Done with one hand on smaller children and 2 hands on bigger kids. This is NOT the chest encircling technique, this is the standard position of adult CPR but the depth for compressions is a little different. ***To make sure each compression is EFFECTIVE, make sure you are allowing the child’s chest to recoil/bounce back after each push. If you do not do this, the heart will not have enough time to re-fill in between compressions***Blog Post 3.28.15 Child CPR Instructional Compression

Compression Rate is 100 compressions/minute, which means 30 compressions and 2 breaths (if you are by yourself) or 15 compressions and then 2 breaths (if you have someone helping you). Do not interrupt compressions. It is so important to continue chest compressions for the full 2 minutes (aside from when 2 breaths are given each 15 or 30 compressions) to oxygenate the brain.

Stayin’ Alive by the BeeGees is the beat you should follow when giving compressions. Too fast can lead to an under-filled heart. Too slow means you’re not beating the heart quick enough to oxygenate the brain.

1-person Rescuer Technique: If you are alone, this means you are performing chest compressions and rescue breaths. If your child does not have a pulse or if the pulse is really slow or hard to feel, you will want to start chest compressions first. Using the technique shown in photo A and perform rescue breaths after each set of 30 compressions in a row.  Continue this cycle of compressions and breaths for 5 times (about 2 minutes).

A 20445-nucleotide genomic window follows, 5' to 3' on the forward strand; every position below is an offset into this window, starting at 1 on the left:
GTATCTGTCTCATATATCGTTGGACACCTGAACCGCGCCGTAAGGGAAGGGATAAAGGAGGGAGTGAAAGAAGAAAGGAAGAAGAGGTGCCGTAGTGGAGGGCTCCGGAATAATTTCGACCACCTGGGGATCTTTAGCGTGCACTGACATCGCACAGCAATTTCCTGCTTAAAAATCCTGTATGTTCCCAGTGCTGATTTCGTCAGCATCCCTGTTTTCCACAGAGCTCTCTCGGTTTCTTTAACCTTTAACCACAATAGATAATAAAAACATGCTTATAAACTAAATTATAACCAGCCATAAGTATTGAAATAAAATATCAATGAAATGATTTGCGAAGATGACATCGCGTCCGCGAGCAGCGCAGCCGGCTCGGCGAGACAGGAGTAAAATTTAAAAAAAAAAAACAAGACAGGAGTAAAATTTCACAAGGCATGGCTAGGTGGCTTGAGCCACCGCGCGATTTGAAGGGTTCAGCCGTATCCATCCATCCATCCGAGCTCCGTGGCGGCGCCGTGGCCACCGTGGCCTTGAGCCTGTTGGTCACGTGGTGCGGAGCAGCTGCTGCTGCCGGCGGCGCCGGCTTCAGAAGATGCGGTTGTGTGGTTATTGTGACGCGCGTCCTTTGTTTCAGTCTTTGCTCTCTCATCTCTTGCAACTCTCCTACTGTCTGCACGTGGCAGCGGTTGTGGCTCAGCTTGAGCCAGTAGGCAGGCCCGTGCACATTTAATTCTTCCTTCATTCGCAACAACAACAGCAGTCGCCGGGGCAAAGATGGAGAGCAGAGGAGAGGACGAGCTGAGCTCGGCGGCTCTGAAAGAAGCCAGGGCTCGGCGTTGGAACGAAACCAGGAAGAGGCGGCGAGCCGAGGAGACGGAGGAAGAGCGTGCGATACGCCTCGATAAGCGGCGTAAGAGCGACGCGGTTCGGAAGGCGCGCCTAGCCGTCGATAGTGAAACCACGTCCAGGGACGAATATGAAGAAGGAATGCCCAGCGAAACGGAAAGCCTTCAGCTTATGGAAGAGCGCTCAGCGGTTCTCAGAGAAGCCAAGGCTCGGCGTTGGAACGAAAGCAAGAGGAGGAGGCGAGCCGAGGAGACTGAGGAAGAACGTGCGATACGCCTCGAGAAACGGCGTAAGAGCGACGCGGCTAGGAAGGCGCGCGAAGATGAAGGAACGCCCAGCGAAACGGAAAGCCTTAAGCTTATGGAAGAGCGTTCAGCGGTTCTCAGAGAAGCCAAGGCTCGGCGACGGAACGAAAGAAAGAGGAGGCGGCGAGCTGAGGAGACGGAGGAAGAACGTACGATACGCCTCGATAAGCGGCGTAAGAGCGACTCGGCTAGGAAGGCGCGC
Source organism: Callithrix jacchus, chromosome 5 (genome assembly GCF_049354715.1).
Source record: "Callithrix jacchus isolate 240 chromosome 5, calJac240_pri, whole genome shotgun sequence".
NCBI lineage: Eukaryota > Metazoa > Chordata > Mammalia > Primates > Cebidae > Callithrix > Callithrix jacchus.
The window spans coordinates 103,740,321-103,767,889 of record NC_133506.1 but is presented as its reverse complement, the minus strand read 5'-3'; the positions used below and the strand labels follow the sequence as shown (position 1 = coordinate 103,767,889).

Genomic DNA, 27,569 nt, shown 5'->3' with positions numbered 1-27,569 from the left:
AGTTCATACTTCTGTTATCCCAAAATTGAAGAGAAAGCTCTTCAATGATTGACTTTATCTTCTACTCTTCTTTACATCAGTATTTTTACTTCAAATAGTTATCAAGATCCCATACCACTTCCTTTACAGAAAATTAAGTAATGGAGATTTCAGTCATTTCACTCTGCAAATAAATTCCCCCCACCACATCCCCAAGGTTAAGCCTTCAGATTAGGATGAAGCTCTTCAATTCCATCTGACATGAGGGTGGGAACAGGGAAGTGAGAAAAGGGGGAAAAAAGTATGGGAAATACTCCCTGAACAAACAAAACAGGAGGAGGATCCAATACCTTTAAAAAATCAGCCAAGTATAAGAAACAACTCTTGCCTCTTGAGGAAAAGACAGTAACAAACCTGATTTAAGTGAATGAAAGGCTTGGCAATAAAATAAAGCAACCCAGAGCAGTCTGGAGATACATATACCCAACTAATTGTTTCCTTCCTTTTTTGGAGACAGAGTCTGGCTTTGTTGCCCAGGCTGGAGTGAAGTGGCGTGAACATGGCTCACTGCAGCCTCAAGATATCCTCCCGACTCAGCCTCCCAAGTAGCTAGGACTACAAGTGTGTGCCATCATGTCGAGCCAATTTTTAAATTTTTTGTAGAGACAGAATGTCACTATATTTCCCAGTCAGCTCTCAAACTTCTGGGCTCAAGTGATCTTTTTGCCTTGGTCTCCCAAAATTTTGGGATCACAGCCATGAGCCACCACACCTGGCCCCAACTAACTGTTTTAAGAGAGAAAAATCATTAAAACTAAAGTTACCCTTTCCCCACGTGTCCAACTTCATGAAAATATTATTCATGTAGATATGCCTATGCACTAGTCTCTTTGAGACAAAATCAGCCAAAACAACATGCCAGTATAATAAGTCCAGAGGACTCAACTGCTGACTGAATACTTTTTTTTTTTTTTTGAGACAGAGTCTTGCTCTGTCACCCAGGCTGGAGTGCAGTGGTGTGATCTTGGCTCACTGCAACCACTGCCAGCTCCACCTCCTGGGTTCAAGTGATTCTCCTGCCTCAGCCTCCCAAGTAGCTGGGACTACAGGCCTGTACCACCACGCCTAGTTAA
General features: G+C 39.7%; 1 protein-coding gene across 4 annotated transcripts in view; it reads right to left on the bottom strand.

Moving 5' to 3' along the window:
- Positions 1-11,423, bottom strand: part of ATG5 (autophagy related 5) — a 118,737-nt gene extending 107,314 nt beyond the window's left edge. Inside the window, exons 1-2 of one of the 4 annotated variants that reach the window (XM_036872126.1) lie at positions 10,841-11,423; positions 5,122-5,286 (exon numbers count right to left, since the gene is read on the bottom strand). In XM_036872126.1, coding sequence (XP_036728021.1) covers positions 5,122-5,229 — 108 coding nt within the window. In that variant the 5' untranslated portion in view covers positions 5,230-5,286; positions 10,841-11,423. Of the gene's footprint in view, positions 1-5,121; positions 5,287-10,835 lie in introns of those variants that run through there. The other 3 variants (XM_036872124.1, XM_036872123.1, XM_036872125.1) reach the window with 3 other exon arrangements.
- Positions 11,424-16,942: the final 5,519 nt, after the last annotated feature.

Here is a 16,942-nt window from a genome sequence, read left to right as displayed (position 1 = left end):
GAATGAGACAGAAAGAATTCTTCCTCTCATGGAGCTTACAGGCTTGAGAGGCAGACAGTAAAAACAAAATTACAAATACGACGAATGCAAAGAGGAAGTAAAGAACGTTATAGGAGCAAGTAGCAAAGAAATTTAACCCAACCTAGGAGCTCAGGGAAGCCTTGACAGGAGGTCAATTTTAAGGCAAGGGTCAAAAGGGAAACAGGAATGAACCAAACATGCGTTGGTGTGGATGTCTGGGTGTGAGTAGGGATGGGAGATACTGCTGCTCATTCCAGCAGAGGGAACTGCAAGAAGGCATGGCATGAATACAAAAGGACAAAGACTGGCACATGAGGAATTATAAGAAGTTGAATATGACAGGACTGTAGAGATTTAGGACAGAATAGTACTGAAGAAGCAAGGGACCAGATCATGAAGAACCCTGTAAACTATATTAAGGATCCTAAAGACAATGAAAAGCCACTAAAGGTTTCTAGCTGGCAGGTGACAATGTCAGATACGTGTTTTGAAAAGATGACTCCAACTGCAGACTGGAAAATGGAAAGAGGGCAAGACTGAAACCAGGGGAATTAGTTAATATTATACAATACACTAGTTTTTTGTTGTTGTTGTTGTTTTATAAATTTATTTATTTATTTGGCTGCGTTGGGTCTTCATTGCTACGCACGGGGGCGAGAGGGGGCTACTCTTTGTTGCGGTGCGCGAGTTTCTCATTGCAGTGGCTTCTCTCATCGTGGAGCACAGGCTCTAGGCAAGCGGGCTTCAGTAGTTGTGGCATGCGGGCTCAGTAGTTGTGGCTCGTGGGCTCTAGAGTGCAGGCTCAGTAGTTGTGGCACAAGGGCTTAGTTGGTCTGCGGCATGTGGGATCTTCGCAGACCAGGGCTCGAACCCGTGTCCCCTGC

2-person Rescuer Technique: If you have someone helping you, always have them call 9-1-1 while you do what is necessary. Make sure they come back to you FAST. One person is in charge of chest compressions and the other person stays by the head to provide breaths after the count of 15 compressions is up. Continue for 5 total cycles, about 2 minutes before you take a moment to check if they have a pulse again.

Compression Depth: About 2 inches, which is approximately one-third of the depth of the chest from front to back. Remember after each compression, allow the chest to recoil. This means you want to allow your hand(s) to come up entirely after each push.Blog Post 3.28.15 Child CPR Compression Depth

Rescue Breaths: Remember how Infant CPR required your mouth to cover the nose AND the mouth? Not anymore. (You can, of course, but you don’t have to) Pinch the nostrils closed with your thumb and fore/pointer finger on one hand, tilt the chin up with your 2nd and 3rd fingers with your other hand, and create a seal between your mouth and your child’s.

  • Give regular (not deep) breaths for about 1 full second and check that the chest is rising in response.
    • If you give a big deep breath or give breaths too fast, you could be filling their tummy with air instead of their lungs.
  • If you didn’t see your child’s chest rise, repeat the head tilt/chin lift technique and try again.
  • If no chest rise after 2 breaths, continue back to chest compressions

A Complete Cycle of Compressions and Breaths is approximately 2 minutes–>  5 complete cycles (compressions/breaths, compressions/breaths, compressions/breaths, compressions/breaths, compressions/breaths, pulse check). It may feel like an eternity in the real event, but it is very important. 

If a Child is Found Unresponsive (No one witnessed it)

You first want to make sure that the child is unconscious, by tapping the child’s foot firmly asking loudly, “Are you awake? Can you hear me?” If they are gasping or breathing irregularly and unresponsive, make sure the child is lowered safely to the ground, away from any water on the ground, AND CHECK FOR A PULSE (10 seconds max)

  • Check for a pulse for 10 seconds MAXIMUM.
    • If there is a DEFINITE pulse, give the child rescue breaths and call 9-1-1.